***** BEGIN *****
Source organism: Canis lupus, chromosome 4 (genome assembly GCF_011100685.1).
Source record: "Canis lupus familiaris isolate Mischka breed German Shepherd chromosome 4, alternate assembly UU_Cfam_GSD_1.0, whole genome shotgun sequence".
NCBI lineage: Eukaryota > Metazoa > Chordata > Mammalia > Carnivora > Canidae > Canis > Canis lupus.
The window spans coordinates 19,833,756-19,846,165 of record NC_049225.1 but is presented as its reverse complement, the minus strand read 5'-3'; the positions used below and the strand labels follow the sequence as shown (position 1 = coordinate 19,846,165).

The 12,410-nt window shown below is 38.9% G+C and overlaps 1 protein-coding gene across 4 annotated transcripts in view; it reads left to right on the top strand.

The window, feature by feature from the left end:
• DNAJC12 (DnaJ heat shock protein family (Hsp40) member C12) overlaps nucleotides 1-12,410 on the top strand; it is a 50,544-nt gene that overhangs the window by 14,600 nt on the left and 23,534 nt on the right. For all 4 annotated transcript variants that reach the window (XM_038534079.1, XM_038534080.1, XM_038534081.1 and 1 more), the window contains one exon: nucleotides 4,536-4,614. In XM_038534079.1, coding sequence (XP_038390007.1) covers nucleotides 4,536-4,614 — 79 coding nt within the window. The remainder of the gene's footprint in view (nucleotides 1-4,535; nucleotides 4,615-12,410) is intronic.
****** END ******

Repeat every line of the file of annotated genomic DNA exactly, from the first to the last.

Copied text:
Source organism: Canis lupus, chromosome 4 (genome assembly GCF_011100685.1).
Source record: "Canis lupus familiaris isolate Mischka breed German Shepherd chromosome 4, alternate assembly UU_Cfam_GSD_1.0, whole genome shotgun sequence".
NCBI lineage: Eukaryota > Metazoa > Chordata > Mammalia > Carnivora > Canidae > Canis > Canis lupus.
The window spans coordinates 19,833,756-19,846,165 of record NC_049225.1 but is presented as its reverse complement, the minus strand read 5'-3'; the positions used below and the strand labels follow the sequence as shown (position 1 = coordinate 19,846,165).

The 12,410-nt window shown below is 38.9% G+C and overlaps 1 protein-coding gene across 4 annotated transcripts in view; it reads left to right on the top strand.

The window, feature by feature from the left end:
• DNAJC12 (DnaJ heat shock protein family (Hsp40) member C12) overlaps nucleotides 1-12,410 on the top strand; it is a 50,544-nt gene that overhangs the window by 14,600 nt on the left and 23,534 nt on the right. For all 4 annotated transcript variants that reach the window (XM_038534079.1, XM_038534080.1, XM_038534081.1 and 1 more), the window contains one exon: nucleotides 4,536-4,614. In XM_038534079.1, coding sequence (XP_038390007.1) covers nucleotides 4,536-4,614 — 79 coding nt within the window. The remainder of the gene's footprint in view (nucleotides 1-4,535; nucleotides 4,615-12,410) is intronic.